In the 1970s and 1980s, right wing dictatorships throughout South America “disappeared” tens of thousands of political opponents. Under the auspices of the US-led Operation Condor, the dictatorships of Bolivia, Argentina, Uruguay, Brazil, Chile and Paraguay coordinated their efforts to eliminate left-wing opposition. Political opponents were arrested and tortured and many were killed. Combined Chile and Argentina on their own are estimated to have killed over 100,000 dissidents. As the Argentinian dictator declared, “They are neither dead nor alive, they are disappeared”. The families, especially the mothers, of those who were “disappeared” have spent the last four decades demanding an accounting of what their own governments had done to their children.
Yesterday, we learned that the Trump administration had been warned about the psychological damage that separating young children from their parents would inflict before implementing the Trump zero-tolerance policy. And yet the administration, with that full knowledge, went ahead with the policy anyway. In addition, the administration went ahead when it knew full well that there was no plan for reuniting these separated children with their parents. In fact, as one HHS official noted, the fact that the separation policy harmed children was exactly the point, as it theoretically would prevent other families from seeking asylum here in the US.
The Trump administration has missed both court-ordered deadlines for reuniting these children with their families and there are still over 1,000 children who are still separated. But for those approximately 1,800 children who have been reunited, the damage is already clear. As the NY Times documents, “many of the children released to their parents are exhibiting signs of anxiety, introversion, regression and other mental health issues”. Some of these children burst into tears when they simply see a policeman or other uniformed official. Other have regressed to clinging to their mothers and asking to be breast-fed.
The separation policy has highlighted other extreme problems within ICE. Many of the detention and foster care facilities are cesspools of abuse and violence. In Arizona, a six year old girl was sexually abused by another individual at a detention facility run by Southwest Key. The response of officials there was to get the child to sign a legal document requiring her to stay away from her abuser. The idea that a six year old could understand the ramifications of a legal document of this kind is laughable on its face. And the absurdity was further compounded by the fact that the poor girl was subsequently sexually and physically abused by the same individual again. The child did not even recognize her mother when the family was finally reunified and does not allow anyone to touch her.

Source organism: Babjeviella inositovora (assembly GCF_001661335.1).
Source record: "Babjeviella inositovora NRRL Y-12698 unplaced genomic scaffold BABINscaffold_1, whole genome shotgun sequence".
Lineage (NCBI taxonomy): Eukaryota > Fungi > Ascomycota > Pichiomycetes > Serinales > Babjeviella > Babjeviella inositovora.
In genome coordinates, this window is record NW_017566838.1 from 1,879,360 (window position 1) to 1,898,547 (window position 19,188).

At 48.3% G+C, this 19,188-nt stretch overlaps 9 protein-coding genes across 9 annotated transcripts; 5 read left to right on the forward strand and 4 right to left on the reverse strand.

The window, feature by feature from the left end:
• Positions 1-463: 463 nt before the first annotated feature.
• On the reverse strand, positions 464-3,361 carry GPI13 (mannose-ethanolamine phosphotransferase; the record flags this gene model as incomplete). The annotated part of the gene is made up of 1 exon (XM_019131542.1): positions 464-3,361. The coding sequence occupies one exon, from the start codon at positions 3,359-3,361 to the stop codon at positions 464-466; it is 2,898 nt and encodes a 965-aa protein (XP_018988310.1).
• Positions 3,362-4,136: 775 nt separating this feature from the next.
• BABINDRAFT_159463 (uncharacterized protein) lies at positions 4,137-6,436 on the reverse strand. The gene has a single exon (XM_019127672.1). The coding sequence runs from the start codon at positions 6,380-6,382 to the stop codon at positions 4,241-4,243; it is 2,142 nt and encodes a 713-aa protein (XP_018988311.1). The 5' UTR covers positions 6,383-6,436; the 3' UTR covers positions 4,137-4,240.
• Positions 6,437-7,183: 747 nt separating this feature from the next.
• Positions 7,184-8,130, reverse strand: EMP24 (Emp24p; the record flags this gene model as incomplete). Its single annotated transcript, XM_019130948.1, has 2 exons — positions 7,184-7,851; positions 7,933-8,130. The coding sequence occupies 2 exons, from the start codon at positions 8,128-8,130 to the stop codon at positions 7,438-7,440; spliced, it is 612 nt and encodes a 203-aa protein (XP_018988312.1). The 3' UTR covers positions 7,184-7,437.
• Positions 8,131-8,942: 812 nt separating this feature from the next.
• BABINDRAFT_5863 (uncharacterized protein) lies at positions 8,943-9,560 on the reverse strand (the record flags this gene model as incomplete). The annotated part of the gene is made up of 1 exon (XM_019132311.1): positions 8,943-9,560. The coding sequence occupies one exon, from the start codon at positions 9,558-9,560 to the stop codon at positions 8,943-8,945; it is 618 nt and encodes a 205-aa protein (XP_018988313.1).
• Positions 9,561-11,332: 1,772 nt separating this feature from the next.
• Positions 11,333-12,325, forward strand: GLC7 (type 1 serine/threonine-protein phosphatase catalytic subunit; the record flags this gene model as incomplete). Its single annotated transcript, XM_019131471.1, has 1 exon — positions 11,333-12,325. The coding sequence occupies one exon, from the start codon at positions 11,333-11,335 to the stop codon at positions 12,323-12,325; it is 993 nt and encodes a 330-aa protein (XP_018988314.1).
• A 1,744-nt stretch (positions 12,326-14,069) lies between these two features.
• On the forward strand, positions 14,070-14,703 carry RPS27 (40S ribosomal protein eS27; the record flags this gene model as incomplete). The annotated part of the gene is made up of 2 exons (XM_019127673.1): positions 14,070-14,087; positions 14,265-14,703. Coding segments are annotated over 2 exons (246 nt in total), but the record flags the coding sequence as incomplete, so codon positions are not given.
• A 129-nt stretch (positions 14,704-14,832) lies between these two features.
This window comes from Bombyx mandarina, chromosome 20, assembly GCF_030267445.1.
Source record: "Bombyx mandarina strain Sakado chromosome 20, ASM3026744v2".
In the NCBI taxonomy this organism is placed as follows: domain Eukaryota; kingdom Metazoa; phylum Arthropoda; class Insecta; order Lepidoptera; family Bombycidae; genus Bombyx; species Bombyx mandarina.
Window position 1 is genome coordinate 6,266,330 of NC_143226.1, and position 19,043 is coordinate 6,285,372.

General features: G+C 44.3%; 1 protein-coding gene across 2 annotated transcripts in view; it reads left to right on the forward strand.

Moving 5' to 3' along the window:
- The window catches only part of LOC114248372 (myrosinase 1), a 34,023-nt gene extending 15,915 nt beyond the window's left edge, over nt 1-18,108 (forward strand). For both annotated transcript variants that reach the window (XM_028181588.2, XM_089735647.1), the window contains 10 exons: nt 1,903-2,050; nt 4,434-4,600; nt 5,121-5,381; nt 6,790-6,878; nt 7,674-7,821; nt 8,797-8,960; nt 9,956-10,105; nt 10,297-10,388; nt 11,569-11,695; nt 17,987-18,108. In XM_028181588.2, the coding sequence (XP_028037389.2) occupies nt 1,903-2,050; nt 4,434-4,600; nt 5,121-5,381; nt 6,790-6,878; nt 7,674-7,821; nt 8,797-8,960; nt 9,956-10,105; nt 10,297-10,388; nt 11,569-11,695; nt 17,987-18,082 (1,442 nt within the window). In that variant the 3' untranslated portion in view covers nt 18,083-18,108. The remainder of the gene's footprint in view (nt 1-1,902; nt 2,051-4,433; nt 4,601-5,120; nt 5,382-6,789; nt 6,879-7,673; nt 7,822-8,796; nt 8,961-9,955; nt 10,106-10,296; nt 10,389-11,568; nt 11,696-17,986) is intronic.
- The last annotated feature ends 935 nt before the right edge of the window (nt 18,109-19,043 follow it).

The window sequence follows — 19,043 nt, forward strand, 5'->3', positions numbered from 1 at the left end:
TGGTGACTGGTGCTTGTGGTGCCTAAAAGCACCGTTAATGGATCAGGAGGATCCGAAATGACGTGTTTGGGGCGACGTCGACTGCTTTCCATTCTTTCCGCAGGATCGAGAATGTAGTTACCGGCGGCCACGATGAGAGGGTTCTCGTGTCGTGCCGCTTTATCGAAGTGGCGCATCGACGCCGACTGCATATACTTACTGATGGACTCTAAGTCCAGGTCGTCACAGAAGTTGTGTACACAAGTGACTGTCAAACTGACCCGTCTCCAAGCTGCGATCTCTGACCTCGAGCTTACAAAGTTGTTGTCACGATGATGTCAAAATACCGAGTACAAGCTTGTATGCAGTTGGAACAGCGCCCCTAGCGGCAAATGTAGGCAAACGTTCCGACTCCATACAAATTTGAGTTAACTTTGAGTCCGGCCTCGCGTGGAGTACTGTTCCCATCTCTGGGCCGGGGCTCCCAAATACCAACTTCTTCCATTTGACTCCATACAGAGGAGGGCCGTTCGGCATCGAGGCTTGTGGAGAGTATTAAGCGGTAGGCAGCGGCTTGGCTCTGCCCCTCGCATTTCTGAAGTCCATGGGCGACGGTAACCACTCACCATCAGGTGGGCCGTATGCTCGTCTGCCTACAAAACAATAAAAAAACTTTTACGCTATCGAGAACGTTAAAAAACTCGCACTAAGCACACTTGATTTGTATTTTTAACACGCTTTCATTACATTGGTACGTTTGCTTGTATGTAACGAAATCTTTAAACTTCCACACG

At a Texas facility, staff members were handling migrant children by giving them psychotropic drugs on a daily basis, signing off on the administration of those drugs in lieu of the parent or assigned guardian. Children have testified they were given pills “every morning and every night”, despite the facility claiming they were only administered on an emergency basis. There is evidence that some children were being forcibly administered drugs against their will. The facility, Shiloh Residential Treatment Center, has had a long history of allegations of child abuse, violence, and even deaths and the doctor who signed off on the prescriptions of the drugs given to these migrant children has worked without a proper license for over a decade.
Many of these children will be scarred for life. Unlike, those who were disappeared by right-wing juntas forty years ago, these children will still be alive. But the children their parents knew before separation have disappeared, likely gone forever. And it was all intentional, using children as pawns in immigration policy. It is child abuse. It is a crime against humanity. And, despite what we have been led to believe, family separations are still taking place, just not under Trump’s zero-tolerance policy.